“Sputnik” Discovers A Fun Angle For A Creature Feature


We don’t get enough material set in the Soviet Union during the Cold War. The era is so fraught with mystery and intrigue, it benefits more than just spy thrillers. This weekend’s new release Sputnik, for example, manages to use the period for a science fiction / horror outing. The already potential laden field of space horror mixes with a creature feature to form something pretty unique and often a lot of fun. Things fall apart a bit at the end, but this is a great little under the radar title. You’d do well to give it a look, especially if you’re keen on genre offerings.

The movie is sci-fi horror picture, set in the former Soviet Union during the height of the Cold War. Cosmonauts Konstantin Veshnyakov (Pyotr Fyodorov) and Kirill Averchenko (Aleksey Demidov) are returning home from space when something interacts with their capsule. Veshnyakov is taken to a secret government facility, unable to remember what happened. Colonel Semiradov (Fedor Bondarchuk), knowing more about his situation, recruits young doctor Tatiana Yurievna (Oksana Akinshina) for help. About to lose her medical license for controversial methods, the military swoops in and brings her to the secure science research facility to assess Veshnyakov’s very special case. Quickly, she learns that he has returned to Earth with something living inside of him, a creature that only shows itself late at night, emerging from his body to feed. As Tatiana tries to stop it from killing Konstantin, the military has other plans for it, while the creature itself grows and thrives on the fear of its victims. Eventually, destruction ensues. Egor Abramenko directs a screenplay by Oleg Malovichko and Andrei Zolotarev. Supporting players include Vitaliya Kornienko, Anton Vasilev, and more. Maxim Zhukov handles the cinematography, while the score is from Oleg Karpachev.

With a memorably original creature, a pulsating score, and a vibe of creative, this easily sets itself apart from the pack. Now, the third act is problematic, with all of the mystery and fun giving way to more violence and less intelligence, but this is largely a successful flick. Oksana Akinshina is a compelling lead, while the early sections of the script are hugely intriguing. Again, not everything gets paid off in a fully satisfying way, but it’s hard not to look at the creative forces here and not give a hearty thumbs up to its willingness to do some genre tinkering.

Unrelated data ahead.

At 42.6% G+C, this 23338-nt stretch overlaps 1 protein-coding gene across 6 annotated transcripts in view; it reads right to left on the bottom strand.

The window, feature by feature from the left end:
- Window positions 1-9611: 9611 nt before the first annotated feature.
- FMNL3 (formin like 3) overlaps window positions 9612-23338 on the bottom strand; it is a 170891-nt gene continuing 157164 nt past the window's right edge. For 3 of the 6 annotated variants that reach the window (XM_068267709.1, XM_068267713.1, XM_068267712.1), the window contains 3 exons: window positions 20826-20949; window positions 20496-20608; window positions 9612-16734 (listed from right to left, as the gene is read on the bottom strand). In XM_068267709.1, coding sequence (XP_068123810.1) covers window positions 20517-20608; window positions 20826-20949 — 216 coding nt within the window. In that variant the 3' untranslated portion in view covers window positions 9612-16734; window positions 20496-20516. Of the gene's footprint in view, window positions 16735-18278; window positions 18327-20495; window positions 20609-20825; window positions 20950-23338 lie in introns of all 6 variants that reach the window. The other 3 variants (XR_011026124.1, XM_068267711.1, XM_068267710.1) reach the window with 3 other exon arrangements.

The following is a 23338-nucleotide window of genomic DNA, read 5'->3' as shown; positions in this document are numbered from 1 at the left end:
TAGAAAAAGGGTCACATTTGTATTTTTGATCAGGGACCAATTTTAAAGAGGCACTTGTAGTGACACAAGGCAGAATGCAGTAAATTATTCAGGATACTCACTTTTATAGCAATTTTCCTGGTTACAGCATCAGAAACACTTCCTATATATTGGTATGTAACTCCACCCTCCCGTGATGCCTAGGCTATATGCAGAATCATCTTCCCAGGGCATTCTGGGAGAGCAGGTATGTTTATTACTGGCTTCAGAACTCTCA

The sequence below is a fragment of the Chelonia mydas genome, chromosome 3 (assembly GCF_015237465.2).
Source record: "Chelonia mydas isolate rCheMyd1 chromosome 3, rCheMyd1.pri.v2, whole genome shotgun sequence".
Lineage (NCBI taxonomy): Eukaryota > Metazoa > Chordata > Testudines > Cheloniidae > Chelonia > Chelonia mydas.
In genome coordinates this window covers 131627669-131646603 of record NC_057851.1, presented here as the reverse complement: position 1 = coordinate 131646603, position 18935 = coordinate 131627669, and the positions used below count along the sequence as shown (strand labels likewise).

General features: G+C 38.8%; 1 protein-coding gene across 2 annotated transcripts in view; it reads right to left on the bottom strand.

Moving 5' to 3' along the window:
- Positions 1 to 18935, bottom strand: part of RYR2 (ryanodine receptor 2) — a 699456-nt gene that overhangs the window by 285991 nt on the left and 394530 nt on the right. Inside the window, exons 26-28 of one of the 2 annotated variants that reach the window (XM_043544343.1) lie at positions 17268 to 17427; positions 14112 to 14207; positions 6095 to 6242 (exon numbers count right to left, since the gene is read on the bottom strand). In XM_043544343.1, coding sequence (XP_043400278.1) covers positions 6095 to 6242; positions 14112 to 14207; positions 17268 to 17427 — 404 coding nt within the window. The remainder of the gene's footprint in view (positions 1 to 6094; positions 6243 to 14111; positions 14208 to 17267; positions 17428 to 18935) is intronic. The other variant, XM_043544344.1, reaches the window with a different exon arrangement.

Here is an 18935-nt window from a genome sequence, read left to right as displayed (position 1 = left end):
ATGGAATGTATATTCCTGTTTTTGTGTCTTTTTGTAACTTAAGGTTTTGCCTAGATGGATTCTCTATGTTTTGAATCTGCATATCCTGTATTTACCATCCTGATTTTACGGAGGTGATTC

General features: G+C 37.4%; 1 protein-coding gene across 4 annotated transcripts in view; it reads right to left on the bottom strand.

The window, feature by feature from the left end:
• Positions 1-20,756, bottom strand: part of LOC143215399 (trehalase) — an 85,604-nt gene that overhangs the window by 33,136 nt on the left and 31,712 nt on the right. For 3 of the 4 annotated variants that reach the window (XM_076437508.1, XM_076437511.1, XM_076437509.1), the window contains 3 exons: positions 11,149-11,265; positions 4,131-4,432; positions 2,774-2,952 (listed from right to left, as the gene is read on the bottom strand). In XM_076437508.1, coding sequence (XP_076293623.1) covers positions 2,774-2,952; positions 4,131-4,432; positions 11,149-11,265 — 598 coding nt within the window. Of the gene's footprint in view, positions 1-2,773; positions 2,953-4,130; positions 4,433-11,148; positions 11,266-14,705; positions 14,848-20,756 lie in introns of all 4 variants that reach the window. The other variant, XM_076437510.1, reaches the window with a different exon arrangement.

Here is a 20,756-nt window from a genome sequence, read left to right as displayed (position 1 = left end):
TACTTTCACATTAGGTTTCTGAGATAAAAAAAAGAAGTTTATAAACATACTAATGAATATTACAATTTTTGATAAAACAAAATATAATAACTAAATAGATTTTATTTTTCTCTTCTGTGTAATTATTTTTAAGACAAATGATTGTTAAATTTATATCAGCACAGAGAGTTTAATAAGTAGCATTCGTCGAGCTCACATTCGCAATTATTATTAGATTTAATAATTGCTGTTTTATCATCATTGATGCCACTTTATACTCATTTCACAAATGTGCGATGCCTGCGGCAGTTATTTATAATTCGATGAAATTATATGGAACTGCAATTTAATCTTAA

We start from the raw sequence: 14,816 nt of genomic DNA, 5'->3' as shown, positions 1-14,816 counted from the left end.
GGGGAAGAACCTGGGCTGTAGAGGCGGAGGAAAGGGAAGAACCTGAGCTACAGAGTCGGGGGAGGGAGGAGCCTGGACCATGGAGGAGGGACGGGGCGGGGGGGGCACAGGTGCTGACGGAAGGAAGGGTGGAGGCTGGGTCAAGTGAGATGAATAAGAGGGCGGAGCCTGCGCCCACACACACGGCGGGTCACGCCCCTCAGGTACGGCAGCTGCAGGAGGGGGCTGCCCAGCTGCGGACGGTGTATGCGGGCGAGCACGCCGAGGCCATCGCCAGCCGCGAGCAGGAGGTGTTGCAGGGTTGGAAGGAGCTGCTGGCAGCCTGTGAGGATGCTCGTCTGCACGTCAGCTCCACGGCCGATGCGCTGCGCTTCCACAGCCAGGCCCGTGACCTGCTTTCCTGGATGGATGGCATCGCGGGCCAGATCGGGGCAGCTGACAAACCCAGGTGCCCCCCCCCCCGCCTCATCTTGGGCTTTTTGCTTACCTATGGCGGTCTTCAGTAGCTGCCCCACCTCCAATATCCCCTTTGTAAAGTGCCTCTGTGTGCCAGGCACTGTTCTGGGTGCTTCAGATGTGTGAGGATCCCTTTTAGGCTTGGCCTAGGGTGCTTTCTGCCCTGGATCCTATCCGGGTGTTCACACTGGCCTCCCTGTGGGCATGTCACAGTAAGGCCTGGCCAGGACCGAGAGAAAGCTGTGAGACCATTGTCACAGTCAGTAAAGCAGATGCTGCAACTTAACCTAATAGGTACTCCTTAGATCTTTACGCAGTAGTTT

Sputnik is a definite calling card for Egor Abramenko. I’d be shocked if he wasn’t directing a big Hollywood picture within five years. He has the feel for blockbuster cinema, that’s for sure. He makes the film feel both big and intimate, which too many a tentpole type filmmaker struggle with. Plus, by having this be a Russian work, set during the Cold War, the added hush hush nature of the characters is all the more compelling. There’s a terrible American version of this flick, but luckily we came nowhere close to that outcome, thanks to Abramenko (as well as scribes Oleg Malovichko and Andrei Zolotarev).

Now playing, Sputnik is a really nice sci-fi horror mix that genre fans will certainly dig on. The movie has some faults, but its originally goes a long way, along with a monster that you won’t soon forget. A very strong fit for the last gasps of the summer, in a more perfect world we’d have been watching this one in theaters. That’s obviously not the case, but however you end up seeing this one, it’s not to be missed…


Be sure to check out Sputnik, available to watch right now!

(Photos courtesy of IFC Midnight)

About Joey Magidson

A graduate of Stony Brook University (where he studied Cinema and Cultural Studies), resides in Brooklyn, New York. He contributes to several other film-related websites and is a member of the Broadcast Film Critics Association.

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